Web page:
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Interview: Basic Soul Unit

Born in Hong Kong but raised and based in Toronto, Basic Soul Unit is Stuart Li, a producer and DJ who’s been honing his craft since 2003. Gaining increasing widespread attention, particularly in Europe, Li is definitely one to watch. His releases have appeared on a plethora of well-respected labels: Ostgut Ton, Philpot, Left Of The Dial, Versatile, Mule Electronic, Mathematics Recordings, and Creme Organization. Sure, we all know that early Chicago and Detroit house and techno helped to shape his sound, but did you know that jazz, soul and Latin do as well? Juno Plus contributors Helen Luu and Steve Phillips caught up with this underrated producer to find out more.

How did you come up with the name Basic Soul Unit? It seems to perfectly describe your sound.

Actually, it was by circumstance. I originally named it Basic Unit until I discovered that there was already an outfit by that name. Then I thought maybe “Basic Soul,” but of course I also found out that was a production alias of Phil Asher. So basically, I combined the two. Luckily, it seems to work with my music.


A lot of your music sounds like something that might be rocking Chicago or Detroit dance floors circa the early 1990s. What were you up to in the ’90s? What would your ’90s self think if he could catch a glimpse of you in 2010?

I was probably at 23 Hop, Victoria St, Oxford St, Claremont, or some other after hours joint in Toronto dancing my ass off to PTS or Mark & Aki spinning house on the ones and twos. My ’90s self would probably not believe that I am still DJing and involved in music today. I mean, I don’t make a living off of it but I am very grateful to have the opportunity to make it a part of my life.

Has Toronto crept into your music at all?

Definitely. Even if the music I listen to might be from elsewhere, it was experienced through the selectors, clubs and parties in the city. It’s been filtered through my experience of Toronto.

Do you have any interesting stories from the ’90s in Toronto that helped shape your music that you’d like to share?

I would say that probably the first time I went to an after hours party (this was probably something like ’91), it changed my whole perception of what clubbing was. Before that, I was into house but going to the typical commercial club, you hear more mainstream music. At that after hours warehouse party, I heard all the songs I liked (which I had heard on the College radio stations) that you wouldn’t hear at clubs – the deeper stuff, a mix of New York vocal songs, Chicago jacking stuff and Detroit deep house as well. Everyone knew the music and was going nuts; the energy was intense. It was one of the first times I’d been to a night where the focus was the music.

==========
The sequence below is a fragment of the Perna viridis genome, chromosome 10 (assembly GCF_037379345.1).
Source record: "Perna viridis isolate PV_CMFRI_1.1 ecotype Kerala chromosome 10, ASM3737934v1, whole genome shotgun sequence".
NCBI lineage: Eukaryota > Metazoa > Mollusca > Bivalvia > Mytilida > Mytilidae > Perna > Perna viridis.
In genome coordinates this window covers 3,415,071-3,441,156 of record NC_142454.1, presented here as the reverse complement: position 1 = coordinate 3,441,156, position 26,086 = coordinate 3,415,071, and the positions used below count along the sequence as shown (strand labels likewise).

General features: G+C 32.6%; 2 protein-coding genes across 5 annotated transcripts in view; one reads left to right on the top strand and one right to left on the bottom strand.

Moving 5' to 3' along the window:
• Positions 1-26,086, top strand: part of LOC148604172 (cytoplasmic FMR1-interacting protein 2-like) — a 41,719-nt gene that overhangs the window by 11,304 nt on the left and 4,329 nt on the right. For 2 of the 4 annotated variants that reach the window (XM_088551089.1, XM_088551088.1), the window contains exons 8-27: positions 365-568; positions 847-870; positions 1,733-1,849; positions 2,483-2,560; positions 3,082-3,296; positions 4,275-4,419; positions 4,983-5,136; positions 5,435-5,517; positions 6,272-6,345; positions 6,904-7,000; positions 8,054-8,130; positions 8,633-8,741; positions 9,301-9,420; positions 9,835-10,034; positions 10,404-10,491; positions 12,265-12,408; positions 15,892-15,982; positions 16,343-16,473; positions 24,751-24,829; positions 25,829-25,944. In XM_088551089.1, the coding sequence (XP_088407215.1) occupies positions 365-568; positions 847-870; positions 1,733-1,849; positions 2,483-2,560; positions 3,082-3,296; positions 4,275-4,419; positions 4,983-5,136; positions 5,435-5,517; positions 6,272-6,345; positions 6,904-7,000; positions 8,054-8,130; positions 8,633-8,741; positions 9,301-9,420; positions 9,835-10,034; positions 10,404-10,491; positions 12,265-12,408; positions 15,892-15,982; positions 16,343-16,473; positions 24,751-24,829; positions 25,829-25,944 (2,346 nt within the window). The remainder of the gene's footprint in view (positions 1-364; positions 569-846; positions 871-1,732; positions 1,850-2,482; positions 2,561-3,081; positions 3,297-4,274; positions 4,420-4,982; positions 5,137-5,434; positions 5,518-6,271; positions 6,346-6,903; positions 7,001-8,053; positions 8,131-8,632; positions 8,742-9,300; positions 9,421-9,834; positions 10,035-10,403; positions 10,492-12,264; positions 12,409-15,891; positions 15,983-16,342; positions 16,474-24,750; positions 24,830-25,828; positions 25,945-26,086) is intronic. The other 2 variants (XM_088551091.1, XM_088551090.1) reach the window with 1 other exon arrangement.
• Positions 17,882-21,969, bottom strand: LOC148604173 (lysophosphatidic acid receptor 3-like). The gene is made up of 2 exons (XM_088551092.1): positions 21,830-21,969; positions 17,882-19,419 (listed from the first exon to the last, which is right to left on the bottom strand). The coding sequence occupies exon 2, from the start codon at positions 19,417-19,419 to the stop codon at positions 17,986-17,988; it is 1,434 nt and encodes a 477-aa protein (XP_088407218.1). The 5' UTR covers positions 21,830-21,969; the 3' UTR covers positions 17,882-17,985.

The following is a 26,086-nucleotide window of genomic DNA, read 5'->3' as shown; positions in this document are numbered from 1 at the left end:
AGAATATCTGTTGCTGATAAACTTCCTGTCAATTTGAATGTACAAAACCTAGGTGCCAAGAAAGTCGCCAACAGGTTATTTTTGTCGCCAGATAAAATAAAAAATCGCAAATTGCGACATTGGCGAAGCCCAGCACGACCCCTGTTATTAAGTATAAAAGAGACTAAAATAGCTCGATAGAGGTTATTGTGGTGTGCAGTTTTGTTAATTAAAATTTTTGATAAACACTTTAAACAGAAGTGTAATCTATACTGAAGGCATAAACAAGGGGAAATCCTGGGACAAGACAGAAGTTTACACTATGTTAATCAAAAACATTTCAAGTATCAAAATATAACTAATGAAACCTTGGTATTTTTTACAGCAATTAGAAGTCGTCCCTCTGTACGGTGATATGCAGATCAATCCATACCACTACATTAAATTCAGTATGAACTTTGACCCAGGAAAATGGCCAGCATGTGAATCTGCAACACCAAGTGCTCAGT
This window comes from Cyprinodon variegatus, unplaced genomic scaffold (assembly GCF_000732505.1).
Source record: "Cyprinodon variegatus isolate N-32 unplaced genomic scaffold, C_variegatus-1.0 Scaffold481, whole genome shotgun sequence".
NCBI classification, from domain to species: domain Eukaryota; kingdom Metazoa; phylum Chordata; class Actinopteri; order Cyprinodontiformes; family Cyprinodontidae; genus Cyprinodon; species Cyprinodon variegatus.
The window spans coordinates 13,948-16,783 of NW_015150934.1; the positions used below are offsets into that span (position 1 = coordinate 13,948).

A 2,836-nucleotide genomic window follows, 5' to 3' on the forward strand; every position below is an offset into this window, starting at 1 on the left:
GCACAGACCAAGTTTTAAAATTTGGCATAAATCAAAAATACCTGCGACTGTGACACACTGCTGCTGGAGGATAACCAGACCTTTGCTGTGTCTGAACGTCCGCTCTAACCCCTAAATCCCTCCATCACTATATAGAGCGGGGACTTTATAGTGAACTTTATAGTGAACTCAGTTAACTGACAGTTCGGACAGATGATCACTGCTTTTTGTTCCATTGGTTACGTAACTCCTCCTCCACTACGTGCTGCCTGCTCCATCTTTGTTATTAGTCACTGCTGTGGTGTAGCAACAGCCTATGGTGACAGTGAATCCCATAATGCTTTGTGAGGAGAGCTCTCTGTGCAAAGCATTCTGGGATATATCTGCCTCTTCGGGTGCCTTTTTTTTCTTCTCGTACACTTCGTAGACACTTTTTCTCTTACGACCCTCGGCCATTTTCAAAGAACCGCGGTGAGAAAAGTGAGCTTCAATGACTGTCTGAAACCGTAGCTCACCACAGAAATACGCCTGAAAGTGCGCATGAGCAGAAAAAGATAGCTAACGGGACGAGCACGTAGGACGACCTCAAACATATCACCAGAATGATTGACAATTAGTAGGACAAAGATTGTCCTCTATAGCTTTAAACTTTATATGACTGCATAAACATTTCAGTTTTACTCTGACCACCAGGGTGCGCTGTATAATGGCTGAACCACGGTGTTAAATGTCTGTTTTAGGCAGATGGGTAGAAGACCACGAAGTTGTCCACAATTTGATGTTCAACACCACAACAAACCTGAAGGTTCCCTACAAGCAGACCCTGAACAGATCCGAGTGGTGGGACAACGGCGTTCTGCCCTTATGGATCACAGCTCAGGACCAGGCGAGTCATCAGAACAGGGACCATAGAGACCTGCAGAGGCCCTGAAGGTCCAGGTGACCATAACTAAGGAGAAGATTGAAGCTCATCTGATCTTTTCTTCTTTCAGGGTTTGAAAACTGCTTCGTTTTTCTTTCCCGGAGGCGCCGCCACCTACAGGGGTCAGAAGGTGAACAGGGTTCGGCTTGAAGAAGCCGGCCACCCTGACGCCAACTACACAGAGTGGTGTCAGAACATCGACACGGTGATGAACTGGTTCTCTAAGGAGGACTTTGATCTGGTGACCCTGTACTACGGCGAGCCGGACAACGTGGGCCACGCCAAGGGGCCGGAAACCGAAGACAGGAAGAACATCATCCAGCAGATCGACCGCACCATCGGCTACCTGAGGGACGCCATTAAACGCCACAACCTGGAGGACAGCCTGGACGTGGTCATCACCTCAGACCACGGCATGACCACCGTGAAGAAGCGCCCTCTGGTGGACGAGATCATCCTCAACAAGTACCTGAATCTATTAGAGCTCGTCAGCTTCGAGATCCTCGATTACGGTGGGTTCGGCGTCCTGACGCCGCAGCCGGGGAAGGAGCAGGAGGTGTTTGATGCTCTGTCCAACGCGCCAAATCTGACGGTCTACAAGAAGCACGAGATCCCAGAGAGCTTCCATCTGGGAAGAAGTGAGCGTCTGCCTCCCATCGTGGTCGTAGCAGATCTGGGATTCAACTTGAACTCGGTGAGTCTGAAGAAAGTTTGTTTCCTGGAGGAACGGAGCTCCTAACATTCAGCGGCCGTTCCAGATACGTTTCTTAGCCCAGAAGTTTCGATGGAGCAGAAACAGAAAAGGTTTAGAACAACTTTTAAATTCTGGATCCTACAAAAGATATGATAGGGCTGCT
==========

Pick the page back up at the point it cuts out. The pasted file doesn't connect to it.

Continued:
“The first time I went to an after hours party, it changed my whole perception of what clubbing was. Everyone knew the music and was going nuts; the energy was intense. It was one of the first times I’d been to a night where the focus was the music”

In Toronto, you’re also known as Stuart Li, the DJ who throws down funk, soul, jazz, Latin, and other mostly organic genres at the popular Footprints parties. Does this side of you influence any of your production work?

For sure! Not so much in a technical way or a stylistic way, but just to listen to different music, rhythms, sounds, arrangements and open my mind.

With many accomplished remixes and self-productions under your belt, do you approach the two differently?

I guess just by their nature, the two approaches are different. On remixes I try to use mostly sounds from the original material. I then listen through the original and the parts to see what catches my ear. Each situation is different but I try to retain some essence of the original. Is there a melody, or a loop that I can take on a tangent? Or some sound which can be the focus? I tend to chop up the parts and rebuild the song rather than just rearranging it or putting a different beat under the original parts, but at the same time, if you listen to it, you would get where it comes from in the original track. With my own original work, there’s such an open canvas. I don’t usually have the whole track in my mind before I start working. I doodle around with sounds, melodies or samples and if something strikes me, then I try to develop it. So unlike remixes, the exploring and sketching part of the process takes much more time for me.

What current producers would be a thrill for you to remix or have them remix one of your tracks?